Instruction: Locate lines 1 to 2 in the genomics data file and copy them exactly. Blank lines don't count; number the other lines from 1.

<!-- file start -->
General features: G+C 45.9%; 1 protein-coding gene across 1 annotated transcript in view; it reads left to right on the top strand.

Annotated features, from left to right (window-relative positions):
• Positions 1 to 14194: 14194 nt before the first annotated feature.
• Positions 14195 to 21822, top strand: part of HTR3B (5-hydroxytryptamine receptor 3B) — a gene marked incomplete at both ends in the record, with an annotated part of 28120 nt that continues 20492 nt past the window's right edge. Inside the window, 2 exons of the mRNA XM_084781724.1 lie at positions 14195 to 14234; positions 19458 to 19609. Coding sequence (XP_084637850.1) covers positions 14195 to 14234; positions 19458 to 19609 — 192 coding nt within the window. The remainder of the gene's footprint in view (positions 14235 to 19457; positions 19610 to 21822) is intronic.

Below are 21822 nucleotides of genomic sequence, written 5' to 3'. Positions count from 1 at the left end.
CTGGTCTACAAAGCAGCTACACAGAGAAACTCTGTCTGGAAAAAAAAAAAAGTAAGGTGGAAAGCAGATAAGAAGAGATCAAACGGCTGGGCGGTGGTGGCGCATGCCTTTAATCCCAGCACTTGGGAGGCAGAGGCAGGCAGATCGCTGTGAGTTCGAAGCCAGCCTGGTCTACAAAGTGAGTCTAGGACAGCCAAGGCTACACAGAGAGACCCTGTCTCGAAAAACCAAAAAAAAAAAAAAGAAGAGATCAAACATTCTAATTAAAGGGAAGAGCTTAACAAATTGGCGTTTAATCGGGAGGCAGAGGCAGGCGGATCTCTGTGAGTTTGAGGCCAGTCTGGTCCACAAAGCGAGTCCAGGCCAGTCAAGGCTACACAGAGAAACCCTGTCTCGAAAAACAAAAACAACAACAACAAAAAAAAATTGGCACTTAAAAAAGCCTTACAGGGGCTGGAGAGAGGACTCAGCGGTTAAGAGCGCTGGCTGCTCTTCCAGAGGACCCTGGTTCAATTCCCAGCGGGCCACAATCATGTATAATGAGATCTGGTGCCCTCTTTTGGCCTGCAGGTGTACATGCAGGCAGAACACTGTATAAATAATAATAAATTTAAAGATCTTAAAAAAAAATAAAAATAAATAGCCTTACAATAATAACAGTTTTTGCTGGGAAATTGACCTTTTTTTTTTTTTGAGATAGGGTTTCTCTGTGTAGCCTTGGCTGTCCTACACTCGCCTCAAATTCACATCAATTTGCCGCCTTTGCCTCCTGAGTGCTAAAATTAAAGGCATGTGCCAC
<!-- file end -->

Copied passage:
General features: G+C 45.9%; 1 protein-coding gene across 1 annotated transcript in view; it reads left to right on the top strand.

Annotated features, from left to right (window-relative positions):